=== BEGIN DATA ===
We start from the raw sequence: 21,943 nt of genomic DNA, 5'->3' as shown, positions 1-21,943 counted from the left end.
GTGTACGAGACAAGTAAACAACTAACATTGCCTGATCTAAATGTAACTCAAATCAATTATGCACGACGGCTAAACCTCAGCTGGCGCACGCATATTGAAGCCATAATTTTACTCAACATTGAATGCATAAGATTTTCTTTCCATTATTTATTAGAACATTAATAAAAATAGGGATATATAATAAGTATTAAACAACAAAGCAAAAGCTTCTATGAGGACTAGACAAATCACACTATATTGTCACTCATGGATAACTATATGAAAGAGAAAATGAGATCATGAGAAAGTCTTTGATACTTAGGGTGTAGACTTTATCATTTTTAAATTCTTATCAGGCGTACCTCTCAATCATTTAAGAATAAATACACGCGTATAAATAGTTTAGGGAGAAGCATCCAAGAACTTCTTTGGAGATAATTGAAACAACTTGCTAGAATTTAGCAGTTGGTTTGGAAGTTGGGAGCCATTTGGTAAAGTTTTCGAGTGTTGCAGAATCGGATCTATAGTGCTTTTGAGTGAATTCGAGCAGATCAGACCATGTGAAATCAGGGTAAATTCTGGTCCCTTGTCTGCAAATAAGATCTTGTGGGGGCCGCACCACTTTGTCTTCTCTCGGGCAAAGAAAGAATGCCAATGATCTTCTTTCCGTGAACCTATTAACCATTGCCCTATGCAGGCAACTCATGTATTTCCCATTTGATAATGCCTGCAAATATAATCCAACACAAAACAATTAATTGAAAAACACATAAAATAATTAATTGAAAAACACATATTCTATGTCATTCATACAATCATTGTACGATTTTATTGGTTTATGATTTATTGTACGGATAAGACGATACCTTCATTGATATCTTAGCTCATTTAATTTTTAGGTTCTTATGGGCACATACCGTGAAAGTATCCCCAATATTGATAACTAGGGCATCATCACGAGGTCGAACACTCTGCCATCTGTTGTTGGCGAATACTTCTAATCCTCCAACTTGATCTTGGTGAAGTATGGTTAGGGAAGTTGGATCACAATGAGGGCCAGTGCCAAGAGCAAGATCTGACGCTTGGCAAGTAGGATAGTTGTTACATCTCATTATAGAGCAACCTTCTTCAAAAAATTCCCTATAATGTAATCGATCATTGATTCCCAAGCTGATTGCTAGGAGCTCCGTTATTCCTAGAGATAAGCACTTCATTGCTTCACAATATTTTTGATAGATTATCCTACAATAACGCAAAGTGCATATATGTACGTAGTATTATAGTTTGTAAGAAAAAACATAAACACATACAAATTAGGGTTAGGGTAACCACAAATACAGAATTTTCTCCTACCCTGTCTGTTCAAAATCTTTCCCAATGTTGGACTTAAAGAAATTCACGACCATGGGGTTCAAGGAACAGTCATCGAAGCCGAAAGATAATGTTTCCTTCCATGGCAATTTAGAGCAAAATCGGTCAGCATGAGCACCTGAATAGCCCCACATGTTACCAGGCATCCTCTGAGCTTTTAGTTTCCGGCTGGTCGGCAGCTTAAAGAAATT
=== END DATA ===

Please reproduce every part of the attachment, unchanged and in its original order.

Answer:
We start from the raw sequence: 21,943 nt of genomic DNA, 5'->3' as shown, positions 1-21,943 counted from the left end.
GTGTACGAGACAAGTAAACAACTAACATTGCCTGATCTAAATGTAACTCAAATCAATTATGCACGACGGCTAAACCTCAGCTGGCGCACGCATATTGAAGCCATAATTTTACTCAACATTGAATGCATAAGATTTTCTTTCCATTATTTATTAGAACATTAATAAAAATAGGGATATATAATAAGTATTAAACAACAAAGCAAAAGCTTCTATGAGGACTAGACAAATCACACTATATTGTCACTCATGGATAACTATATGAAAGAGAAAATGAGATCATGAGAAAGTCTTTGATACTTAGGGTGTAGACTTTATCATTTTTAAATTCTTATCAGGCGTACCTCTCAATCATTTAAGAATAAATACACGCGTATAAATAGTTTAGGGAGAAGCATCCAAGAACTTCTTTGGAGATAATTGAAACAACTTGCTAGAATTTAGCAGTTGGTTTGGAAGTTGGGAGCCATTTGGTAAAGTTTTCGAGTGTTGCAGAATCGGATCTATAGTGCTTTTGAGTGAATTCGAGCAGATCAGACCATGTGAAATCAGGGTAAATTCTGGTCCCTTGTCTGCAAATAAGATCTTGTGGGGGCCGCACCACTTTGTCTTCTCTCGGGCAAAGAAAGAATGCCAATGATCTTCTTTCCGTGAACCTATTAACCATTGCCCTATGCAGGCAACTCATGTATTTCCCATTTGATAATGCCTGCAAATATAATCCAACACAAAACAATTAATTGAAAAACACATAAAATAATTAATTGAAAAACACATATTCTATGTCATTCATACAATCATTGTACGATTTTATTGGTTTATGATTTATTGTACGGATAAGACGATACCTTCATTGATATCTTAGCTCATTTAATTTTTAGGTTCTTATGGGCACATACCGTGAAAGTATCCCCAATATTGATAACTAGGGCATCATCACGAGGTCGAACACTCTGCCATCTGTTGTTGGCGAATACTTCTAATCCTCCAACTTGATCTTGGTGAAGTATGGTTAGGGAAGTTGGATCACAATGAGGGCCAGTGCCAAGAGCAAGATCTGACGCTTGGCAAGTAGGATAGTTGTTACATCTCATTATAGAGCAACCTTCTTCAAAAAATTCCCTATAATGTAATCGATCATTGATTCCCAAGCTGATTGCTAGGAGCTCCGTTATTCCTAGAGATAAGCACTTCATTGCTTCACAATATTTTTGATAGATTATCCTACAATAACGCAAAGTGCATATATGTACGTAGTATTATAGTTTGTAAGAAAAAACATAAACACATACAAATTAGGGTTAGGGTAACCACAAATACAGAATTTTCTCCTACCCTGTCTGTTCAAAATCTTTCCCAATGTTGGACTTAAAGAAATTCACGACCATGGGGTTCAAGGAACAGTCATCGAAGCCGAAAGATAATGTTTCCTTCCATGGCAATTTAGAGCAAAATCGGTCAGCATGAGCACCTGAATAGCCCCACATGTTACCAGGCATCCTCTGAGCTTTTAGTTTCCGGCTGGTCGGCAGCTTAAAGAAATT